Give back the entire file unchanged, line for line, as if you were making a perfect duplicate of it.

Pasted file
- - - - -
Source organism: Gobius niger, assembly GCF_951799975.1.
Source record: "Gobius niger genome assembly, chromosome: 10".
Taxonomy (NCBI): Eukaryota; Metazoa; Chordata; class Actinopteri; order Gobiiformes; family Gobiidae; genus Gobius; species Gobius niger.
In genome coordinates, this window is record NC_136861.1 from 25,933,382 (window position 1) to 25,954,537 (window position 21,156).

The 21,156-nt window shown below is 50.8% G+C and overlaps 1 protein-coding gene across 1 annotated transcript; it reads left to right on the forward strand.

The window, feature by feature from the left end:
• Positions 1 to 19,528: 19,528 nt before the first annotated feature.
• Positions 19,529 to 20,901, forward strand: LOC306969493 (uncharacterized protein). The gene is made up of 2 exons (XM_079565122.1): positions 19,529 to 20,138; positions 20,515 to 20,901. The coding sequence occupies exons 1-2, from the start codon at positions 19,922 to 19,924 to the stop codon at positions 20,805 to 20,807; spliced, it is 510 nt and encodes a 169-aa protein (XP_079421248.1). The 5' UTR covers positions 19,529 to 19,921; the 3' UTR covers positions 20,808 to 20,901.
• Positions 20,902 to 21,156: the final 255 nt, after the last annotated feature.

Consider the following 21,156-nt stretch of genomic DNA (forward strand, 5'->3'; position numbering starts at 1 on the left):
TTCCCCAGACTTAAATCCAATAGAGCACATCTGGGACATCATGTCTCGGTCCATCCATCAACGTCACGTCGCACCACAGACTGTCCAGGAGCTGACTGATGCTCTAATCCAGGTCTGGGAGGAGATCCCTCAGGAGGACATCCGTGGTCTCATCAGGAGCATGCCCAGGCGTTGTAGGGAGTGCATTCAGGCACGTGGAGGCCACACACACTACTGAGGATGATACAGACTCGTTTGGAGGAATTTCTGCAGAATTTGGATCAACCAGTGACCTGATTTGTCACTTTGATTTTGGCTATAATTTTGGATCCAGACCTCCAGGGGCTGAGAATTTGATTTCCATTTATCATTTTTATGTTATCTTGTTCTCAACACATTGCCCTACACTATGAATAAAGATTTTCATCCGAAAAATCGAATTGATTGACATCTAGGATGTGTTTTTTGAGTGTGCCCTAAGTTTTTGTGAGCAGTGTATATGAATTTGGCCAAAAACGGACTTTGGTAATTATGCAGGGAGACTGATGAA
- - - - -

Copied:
Source organism: Gobius niger, assembly GCF_951799975.1.
Source record: "Gobius niger genome assembly, chromosome: 10".
Taxonomy (NCBI): Eukaryota; Metazoa; Chordata; class Actinopteri; order Gobiiformes; family Gobiidae; genus Gobius; species Gobius niger.
In genome coordinates, this window is record NC_136861.1 from 25,933,382 (window position 1) to 25,954,537 (window position 21,156).

The 21,156-nt window shown below is 50.8% G+C and overlaps 1 protein-coding gene across 1 annotated transcript; it reads left to right on the forward strand.

The window, feature by feature from the left end:
• Positions 1 to 19,528: 19,528 nt before the first annotated feature.
• Positions 19,529 to 20,901, forward strand: LOC306969493 (uncharacterized protein). The gene is made up of 2 exons (XM_079565122.1): positions 19,529 to 20,138; positions 20,515 to 20,901. The coding sequence occupies exons 1-2, from the start codon at positions 19,922 to 19,924 to the stop codon at positions 20,805 to 20,807; spliced, it is 510 nt and encodes a 169-aa protein (XP_079421248.1). The 5' UTR covers positions 19,529 to 19,921; the 3' UTR covers positions 20,808 to 20,901.
• Positions 20,902 to 21,156: the final 255 nt, after the last annotated feature.

Consider the following 21,156-nt stretch of genomic DNA (forward strand, 5'->3'; position numbering starts at 1 on the left):
TTCCCCAGACTTAAATCCAATAGAGCACATCTGGGACATCATGTCTCGGTCCATCCATCAACGTCACGTCGCACCACAGACTGTCCAGGAGCTGACTGATGCTCTAATCCAGGTCTGGGAGGAGATCCCTCAGGAGGACATCCGTGGTCTCATCAGGAGCATGCCCAGGCGTTGTAGGGAGTGCATTCAGGCACGTGGAGGCCACACACACTACTGAGGATGATACAGACTCGTTTGGAGGAATTTCTGCAGAATTTGGATCAACCAGTGACCTGATTTGTCACTTTGATTTTGGCTATAATTTTGGATCCAGACCTCCAGGGGCTGAGAATTTGATTTCCATTTATCATTTTTATGTTATCTTGTTCTCAACACATTGCCCTACACTATGAATAAAGATTTTCATCCGAAAAATCGAATTGATTGACATCTAGGATGTGTTTTTTGAGTGTGCCCTAAGTTTTTGTGAGCAGTGTATATGAATTTGGCCAAAAACGGACTTTGGTAATTATGCAGGGAGACTGATGAA